One of the underappreciated glories of London is the Blue Plaque scheme, the commemoration with 19” (48cm) ceramic discs of the places associated with history’s great and good, or of significant events in our past.
Now run by English Heritage, the original plaques were erected by the Society of Arts, then by the London County Council and its successor the Greater London Council. There are over 900 examples across the capital; the vast majority – 80%+ – honour men, and English Heritage is trying to chip away at this gender imbalance with its more recent installations.
Other schemes are available, with many local authorities erecting their own, and various societies also getting in on the act, but the English Heritage plaques are the most prestigious and seem to have the toughest selection criteria.
Although a standard design has been in use since 1938, previous plaques were not necessarily blue, nor necessarily circles. Green, brown and cream feature, as does cast iron, and squares and rectangles were frequently used.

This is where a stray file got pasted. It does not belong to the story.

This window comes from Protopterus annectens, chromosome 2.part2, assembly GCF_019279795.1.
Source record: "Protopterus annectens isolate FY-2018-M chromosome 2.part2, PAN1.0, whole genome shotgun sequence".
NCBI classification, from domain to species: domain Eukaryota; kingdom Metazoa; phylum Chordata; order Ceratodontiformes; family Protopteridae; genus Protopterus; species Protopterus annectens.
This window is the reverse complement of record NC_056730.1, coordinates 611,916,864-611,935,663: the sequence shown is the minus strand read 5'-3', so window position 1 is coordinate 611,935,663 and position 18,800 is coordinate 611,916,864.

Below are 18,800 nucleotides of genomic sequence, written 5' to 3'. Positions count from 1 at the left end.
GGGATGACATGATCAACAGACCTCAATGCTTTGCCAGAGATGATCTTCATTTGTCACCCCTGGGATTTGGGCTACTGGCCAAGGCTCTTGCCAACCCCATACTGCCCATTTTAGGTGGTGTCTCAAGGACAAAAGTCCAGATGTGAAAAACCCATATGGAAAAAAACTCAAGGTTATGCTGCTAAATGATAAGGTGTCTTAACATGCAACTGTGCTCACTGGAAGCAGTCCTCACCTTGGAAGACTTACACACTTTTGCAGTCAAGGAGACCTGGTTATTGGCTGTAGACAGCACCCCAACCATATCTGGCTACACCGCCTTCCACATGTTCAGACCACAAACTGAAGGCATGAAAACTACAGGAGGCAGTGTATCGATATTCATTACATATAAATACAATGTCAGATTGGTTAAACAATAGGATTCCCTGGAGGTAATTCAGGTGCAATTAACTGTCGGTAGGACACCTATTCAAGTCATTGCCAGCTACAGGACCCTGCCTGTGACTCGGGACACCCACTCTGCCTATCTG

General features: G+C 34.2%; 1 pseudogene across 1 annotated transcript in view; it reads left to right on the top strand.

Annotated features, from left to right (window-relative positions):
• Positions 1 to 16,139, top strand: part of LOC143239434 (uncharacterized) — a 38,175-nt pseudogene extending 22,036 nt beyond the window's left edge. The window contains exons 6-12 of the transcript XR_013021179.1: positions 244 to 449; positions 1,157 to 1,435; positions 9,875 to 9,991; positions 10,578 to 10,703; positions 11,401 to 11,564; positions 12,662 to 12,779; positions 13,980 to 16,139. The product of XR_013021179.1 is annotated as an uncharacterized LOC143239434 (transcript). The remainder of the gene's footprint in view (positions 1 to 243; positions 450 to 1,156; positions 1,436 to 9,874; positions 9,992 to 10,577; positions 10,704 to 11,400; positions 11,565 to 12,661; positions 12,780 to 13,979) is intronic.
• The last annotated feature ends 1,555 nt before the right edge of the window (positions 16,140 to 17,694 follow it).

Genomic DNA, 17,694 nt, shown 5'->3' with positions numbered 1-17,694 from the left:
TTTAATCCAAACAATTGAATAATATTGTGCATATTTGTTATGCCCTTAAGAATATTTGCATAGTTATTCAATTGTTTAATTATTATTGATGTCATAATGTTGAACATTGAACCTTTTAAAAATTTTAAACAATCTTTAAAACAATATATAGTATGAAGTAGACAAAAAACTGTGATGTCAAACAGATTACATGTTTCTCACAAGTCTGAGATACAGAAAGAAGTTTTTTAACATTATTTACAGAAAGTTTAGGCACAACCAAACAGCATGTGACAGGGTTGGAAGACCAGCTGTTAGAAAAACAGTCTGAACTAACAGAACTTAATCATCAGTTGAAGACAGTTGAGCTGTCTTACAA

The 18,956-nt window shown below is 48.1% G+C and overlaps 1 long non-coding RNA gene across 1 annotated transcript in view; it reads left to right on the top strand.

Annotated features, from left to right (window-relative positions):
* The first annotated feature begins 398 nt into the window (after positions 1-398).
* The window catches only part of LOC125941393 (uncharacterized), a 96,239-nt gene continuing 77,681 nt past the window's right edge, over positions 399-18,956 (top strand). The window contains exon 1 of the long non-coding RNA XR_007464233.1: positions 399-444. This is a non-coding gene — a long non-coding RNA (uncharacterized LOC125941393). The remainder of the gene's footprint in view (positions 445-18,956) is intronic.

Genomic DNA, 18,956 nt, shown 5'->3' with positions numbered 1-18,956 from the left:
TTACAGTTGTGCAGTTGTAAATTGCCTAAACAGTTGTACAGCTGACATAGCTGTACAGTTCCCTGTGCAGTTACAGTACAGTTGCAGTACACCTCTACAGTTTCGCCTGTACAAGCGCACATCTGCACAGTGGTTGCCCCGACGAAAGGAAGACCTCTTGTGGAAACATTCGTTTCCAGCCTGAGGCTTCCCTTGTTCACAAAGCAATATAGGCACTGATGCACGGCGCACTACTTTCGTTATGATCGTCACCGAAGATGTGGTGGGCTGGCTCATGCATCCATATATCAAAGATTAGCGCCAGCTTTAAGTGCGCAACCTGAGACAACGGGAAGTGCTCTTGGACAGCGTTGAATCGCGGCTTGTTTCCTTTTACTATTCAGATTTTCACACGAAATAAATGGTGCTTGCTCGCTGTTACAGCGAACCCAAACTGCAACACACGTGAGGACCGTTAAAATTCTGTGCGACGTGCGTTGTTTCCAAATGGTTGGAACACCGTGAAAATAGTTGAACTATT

And the oldest surviving plaque? That can be seen at 1c King Street, SW1 where a Minton ceramic blue disc was put up in 1867 to Louis Napoleon, nephew of the famous Corsican and, as Napoleon III, the last monarch of France.
A serial coupiste, he fled to England and lived in King Street after one of his botched attempts to seize power and his escape from a French prison. In 1848 he returned to France and was elected President of the 2nd Republic, then in 1852 led a (this time successful) coup that installed him as Emperor.
Also in 1867, but just predating Napoleon III, the first plaque of all was to the poet Lord Byron, although this lasted barely 20 years as the house on which it was placed was demolished in 1889.
These days plaques are only considered when twenty years have passed since the nominee’s death (Louis is uniquely the only person to be honoured during his lifetime). Other rules include the memorials only going on the actual building in which the person lived – there are no more “X lived on a house on this site”, and although Gandhi has two plaques, and Palmerstone, Gladstone and Thackeray three, it is now strictly a case of ‘one plaque per person’.